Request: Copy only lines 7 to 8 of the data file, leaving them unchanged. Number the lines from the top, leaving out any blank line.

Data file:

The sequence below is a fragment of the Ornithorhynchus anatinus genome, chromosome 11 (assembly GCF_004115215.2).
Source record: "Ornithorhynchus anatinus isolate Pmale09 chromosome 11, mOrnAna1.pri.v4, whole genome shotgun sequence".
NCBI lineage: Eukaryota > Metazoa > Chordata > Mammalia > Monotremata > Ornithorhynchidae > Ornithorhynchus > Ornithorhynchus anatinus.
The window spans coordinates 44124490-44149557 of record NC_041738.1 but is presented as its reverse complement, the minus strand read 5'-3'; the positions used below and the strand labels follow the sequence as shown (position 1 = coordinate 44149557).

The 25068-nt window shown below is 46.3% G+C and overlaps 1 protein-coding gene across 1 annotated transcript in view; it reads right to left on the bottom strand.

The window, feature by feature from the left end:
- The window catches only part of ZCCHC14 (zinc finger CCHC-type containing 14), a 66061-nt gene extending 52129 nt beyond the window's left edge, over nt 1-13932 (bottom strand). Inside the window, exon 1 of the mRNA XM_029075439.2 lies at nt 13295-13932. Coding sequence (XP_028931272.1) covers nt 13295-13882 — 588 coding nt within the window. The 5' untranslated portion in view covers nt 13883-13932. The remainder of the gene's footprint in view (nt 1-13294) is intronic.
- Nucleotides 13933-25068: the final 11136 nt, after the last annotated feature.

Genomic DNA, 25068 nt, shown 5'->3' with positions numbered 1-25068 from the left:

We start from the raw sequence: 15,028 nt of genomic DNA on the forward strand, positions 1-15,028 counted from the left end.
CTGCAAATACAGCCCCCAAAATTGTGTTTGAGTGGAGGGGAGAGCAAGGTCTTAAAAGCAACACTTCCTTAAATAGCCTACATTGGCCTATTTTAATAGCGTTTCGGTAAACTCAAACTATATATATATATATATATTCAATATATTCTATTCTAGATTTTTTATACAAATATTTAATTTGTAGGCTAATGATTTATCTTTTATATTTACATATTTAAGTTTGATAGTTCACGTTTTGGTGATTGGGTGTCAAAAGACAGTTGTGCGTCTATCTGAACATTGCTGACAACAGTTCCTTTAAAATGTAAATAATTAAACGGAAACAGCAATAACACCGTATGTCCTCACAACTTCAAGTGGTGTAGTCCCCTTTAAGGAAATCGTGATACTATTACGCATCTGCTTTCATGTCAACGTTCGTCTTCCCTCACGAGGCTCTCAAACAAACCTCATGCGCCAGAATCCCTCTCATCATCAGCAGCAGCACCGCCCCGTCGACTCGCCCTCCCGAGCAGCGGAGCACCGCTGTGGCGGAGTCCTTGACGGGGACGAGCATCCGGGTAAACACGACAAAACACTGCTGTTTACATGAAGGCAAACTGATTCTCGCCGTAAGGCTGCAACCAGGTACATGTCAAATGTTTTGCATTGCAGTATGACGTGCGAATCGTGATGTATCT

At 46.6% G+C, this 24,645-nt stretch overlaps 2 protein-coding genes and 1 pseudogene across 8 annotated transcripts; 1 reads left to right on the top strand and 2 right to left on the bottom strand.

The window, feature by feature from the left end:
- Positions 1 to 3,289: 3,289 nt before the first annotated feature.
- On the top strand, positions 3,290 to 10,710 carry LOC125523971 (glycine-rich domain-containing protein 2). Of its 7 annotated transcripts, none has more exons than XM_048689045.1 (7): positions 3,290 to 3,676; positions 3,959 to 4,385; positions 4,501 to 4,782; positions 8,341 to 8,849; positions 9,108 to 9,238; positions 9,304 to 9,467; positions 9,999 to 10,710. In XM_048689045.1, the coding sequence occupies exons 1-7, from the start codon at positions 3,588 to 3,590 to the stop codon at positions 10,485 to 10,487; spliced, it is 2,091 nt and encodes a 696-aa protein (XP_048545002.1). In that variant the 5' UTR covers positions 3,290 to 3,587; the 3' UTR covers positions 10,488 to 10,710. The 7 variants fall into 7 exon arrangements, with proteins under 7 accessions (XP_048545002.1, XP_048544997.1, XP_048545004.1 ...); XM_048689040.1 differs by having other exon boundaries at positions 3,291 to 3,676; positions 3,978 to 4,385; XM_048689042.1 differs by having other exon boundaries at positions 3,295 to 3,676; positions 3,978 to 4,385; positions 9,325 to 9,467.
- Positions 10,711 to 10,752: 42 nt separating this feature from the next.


- The window catches only part of ZCCHC14 (zinc finger CCHC-type containing 14), a 66061-nt gene extending 52129 nt beyond the window's left edge, over nt 1-13932 (bottom strand). Inside the window, exon 1 of the mRNA XM_029075439.2 lies at nt 13295-13932. Coding sequence (XP_028931272.1) covers nt 13295-13882 — 588 coding nt within the window. The 5' untranslated portion in view covers nt 13883-13932. The remainder of the gene's footprint in view (nt 1-13294) is intronic.
- Nucleotides 13933-25068: the final 11136 nt, after the last annotated feature.